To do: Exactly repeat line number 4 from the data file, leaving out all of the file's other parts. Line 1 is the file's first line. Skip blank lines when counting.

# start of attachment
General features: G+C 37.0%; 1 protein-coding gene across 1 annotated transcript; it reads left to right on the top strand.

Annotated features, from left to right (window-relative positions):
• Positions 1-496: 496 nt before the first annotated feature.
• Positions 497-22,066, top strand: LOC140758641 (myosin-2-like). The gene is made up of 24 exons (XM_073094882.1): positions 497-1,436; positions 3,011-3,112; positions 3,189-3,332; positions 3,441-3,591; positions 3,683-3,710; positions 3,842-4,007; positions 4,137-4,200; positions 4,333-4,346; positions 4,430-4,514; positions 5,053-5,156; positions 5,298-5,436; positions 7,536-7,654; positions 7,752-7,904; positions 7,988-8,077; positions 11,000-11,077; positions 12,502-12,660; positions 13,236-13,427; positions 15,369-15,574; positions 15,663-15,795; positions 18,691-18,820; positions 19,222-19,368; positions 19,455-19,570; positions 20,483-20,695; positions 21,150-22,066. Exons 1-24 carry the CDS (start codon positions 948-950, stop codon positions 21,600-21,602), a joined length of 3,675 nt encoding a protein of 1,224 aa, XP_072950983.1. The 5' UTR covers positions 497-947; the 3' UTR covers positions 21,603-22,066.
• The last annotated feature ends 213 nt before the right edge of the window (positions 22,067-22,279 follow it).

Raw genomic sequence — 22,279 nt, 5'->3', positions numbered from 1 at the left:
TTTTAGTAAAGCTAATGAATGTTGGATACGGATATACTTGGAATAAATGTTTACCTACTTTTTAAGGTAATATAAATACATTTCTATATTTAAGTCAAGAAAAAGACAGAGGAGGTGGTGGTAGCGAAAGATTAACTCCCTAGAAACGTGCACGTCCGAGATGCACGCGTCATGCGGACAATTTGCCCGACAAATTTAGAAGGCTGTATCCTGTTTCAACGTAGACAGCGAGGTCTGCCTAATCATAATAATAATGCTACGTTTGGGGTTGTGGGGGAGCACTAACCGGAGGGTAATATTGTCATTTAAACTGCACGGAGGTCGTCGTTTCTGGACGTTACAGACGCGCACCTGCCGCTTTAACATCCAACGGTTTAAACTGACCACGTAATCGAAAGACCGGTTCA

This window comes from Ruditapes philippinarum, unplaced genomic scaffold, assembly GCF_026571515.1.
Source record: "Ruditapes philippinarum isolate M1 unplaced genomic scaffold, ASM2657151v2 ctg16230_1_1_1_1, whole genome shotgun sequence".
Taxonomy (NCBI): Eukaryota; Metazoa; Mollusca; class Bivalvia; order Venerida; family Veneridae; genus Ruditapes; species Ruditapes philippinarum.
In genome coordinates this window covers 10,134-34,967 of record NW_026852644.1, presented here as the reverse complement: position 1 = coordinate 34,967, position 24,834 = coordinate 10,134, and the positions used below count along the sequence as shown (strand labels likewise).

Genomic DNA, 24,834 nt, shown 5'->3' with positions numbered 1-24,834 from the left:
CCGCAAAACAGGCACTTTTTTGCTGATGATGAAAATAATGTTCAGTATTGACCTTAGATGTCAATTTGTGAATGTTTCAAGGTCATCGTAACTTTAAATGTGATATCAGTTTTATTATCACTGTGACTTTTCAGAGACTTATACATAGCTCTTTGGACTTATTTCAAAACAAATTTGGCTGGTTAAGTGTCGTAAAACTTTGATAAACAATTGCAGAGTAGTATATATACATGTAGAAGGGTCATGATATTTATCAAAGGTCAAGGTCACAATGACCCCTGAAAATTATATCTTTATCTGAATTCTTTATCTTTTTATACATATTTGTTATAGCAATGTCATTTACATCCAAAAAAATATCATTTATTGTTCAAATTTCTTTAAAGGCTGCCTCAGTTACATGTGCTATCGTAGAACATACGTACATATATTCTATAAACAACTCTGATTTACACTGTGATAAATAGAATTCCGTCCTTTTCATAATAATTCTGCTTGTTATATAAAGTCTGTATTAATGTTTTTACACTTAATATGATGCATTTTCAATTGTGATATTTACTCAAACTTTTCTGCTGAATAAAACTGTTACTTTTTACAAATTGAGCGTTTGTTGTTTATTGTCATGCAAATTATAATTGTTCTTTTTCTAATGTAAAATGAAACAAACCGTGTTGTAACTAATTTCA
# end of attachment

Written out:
• Positions 497-22,066, top strand: LOC140758641 (myosin-2-like). The gene is made up of 24 exons (XM_073094882.1): positions 497-1,436; positions 3,011-3,112; positions 3,189-3,332; positions 3,441-3,591; positions 3,683-3,710; positions 3,842-4,007; positions 4,137-4,200; positions 4,333-4,346; positions 4,430-4,514; positions 5,053-5,156; positions 5,298-5,436; positions 7,536-7,654; positions 7,752-7,904; positions 7,988-8,077; positions 11,000-11,077; positions 12,502-12,660; positions 13,236-13,427; positions 15,369-15,574; positions 15,663-15,795; positions 18,691-18,820; positions 19,222-19,368; positions 19,455-19,570; positions 20,483-20,695; positions 21,150-22,066. Exons 1-24 carry the CDS (start codon positions 948-950, stop codon positions 21,600-21,602), a joined length of 3,675 nt encoding a protein of 1,224 aa, XP_072950983.1. The 5' UTR covers positions 497-947; the 3' UTR covers positions 21,603-22,066.